Meredith Swierczynski explained that the lending library will be placed at the school in the fall, allowing students to borrow any of the roughly 50 books that will be stocked there. Donations left over from the fundraiser will go toward the nonprofit’s annual book drive for Children’s Hospital Los Angeles, where Evie stayed after her cancer diagnosis.

Photo courtesy John Muir Middle School
The “Evie’s Escape Little Library” will be placed this fall in the outdoor classroom at John Muir Middle School, which Evelyn Swierczynski once attended. Proceeds from a fundraiser next week will go toward the purchase of about 50 books for the mini-library.


Additionally, Vroman’s will also host a blood drive on Tuesday that will feature a recruiter looking for potential donors of blood stem cells and bone marrow.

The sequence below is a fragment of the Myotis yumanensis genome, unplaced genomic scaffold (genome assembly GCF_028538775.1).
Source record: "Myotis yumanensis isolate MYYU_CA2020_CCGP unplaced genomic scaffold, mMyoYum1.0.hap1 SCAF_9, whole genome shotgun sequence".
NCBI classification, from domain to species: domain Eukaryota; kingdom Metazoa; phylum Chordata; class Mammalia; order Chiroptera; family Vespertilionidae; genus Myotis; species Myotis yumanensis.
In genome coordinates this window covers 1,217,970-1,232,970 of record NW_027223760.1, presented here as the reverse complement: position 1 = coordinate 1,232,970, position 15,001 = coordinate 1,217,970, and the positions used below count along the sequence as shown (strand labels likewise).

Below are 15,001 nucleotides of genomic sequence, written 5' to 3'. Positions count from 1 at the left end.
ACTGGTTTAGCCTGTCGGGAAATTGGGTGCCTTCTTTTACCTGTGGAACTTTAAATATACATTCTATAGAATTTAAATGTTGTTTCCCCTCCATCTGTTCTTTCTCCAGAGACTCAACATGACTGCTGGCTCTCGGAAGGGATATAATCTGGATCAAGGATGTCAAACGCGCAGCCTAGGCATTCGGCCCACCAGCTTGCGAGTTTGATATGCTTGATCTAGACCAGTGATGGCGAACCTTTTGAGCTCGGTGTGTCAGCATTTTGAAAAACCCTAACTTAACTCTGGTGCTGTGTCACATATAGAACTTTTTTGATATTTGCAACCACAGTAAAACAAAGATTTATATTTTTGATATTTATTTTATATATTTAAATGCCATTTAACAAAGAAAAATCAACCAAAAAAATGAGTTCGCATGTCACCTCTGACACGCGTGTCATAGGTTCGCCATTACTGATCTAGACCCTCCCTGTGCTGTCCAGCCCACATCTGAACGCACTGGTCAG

Veronica Lases of Asians for Miracle Marrow Matches, a recruitment organization for the nonprofit Be the Match, will also be at the bookstore on Tuesday — the day of the blood drive — to invite visitors to sign up for a registry. Lases first met the Swierczynskis after Evie was diagnosed with cancer, she explained, and learned the girl needed a bone marrow transplant.

However, Lases said, about 80% of donors instead give blood stem cells through a procedure that is relatively less invasive than a marrow transplant. Those who sign up for the registry receive a cheek swab kit for testing. Participants donate only if they are the best match for a specific patient, and they remain anonymous to the recipient.

“We’re basically giving them a new, healthier immune system that can go and help fight the illnesses and the diseases,” Lases said.

Whether a donor gives blood stem cells or bone marrow, Lases explained, there is no long-term effect on the donor, Lases said. A potential donor can also decline to continue the process for any reason.